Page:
The idea for this post came to me as I nursed a burnt tongue with a glass of cold yogurt drink. I was the author of my own predicament, as usual, by overdosing on a local condiment called pinakurat.
Pinakurat is a spicy vinegar dip that derives its name from the Cebuano kurat, ‘to surprise,’ or ‘to shock.’ Which got me thinking – one way to make locations in your world feel more unique is to give them signature, ‘shocker’ foods. Something that is so strongly and uniquely flavored, or so unusual in description, that it tends to shock visitors.
There are a lot of real-world inspirations you can draw from (and if you can’t think of any, see an episode or two of Travel Channel’s Bizarre Foods with Andrew Zimmern). From the balut – duck egg embryos – from my own country to the rotting shark meat of Iceland’s hakarl to crispy crickets in Cambodia, there’s a lot of stuff people eat that many of us will find unusual enough to make a lasting impression.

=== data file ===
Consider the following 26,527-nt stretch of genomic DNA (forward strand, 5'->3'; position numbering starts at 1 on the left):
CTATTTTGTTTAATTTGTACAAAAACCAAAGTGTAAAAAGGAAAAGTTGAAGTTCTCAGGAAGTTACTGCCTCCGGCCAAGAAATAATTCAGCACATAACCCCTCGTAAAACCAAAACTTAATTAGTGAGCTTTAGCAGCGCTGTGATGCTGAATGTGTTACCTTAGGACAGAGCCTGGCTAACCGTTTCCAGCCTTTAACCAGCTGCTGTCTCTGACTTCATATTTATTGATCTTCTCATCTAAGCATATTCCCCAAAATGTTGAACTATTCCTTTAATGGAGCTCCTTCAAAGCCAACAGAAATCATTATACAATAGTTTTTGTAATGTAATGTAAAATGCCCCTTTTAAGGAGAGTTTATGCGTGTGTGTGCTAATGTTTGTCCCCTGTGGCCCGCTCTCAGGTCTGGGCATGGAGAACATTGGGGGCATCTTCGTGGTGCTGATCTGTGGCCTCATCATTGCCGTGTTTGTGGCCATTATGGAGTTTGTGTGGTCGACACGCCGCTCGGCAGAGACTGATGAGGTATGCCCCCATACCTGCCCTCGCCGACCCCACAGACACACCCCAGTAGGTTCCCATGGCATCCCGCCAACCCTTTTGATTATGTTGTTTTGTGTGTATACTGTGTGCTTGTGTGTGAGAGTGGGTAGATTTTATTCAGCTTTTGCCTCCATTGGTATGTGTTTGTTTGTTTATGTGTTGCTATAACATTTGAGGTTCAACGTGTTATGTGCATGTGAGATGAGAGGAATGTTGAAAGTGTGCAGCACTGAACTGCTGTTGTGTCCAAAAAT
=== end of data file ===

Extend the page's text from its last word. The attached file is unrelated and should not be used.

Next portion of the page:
Ideas for ‘shocker’ foods:
- Unusual animals
- Insects, worms, arachnids, etc.
- Poisonous animals, e.g. puffer fish
- Animals considered vermin, e.g. rats
- Animals considered pets
- Extremely rare animals
- Internal organs
- Brains, guts, gonads, eyeballs, etc. etc.*
- Unusual flavors
- Extremely spicy, sour, salty foods, etc.
- The most extreme flavor of its kind in the known world, e.g. Thailand’s chili peppers
- Flavors that may be disgusting to some
- e.g., fish sauce, shrimp paste**
- Foods that break common taboos
*Another funny local tradition we have here is an obsession with barbecued chicken extremities, to which we’ve given funny street names. ‘Adidas’ refers to grilled chicken feet. ‘Isol’ is chicken butts, or rather, the chicken’s tail; the name’s likely a joke on a local’s pronunciation of ‘a** hole.’
**Because these are made from rotting fish/shrimp, and the odors can get really … ripe.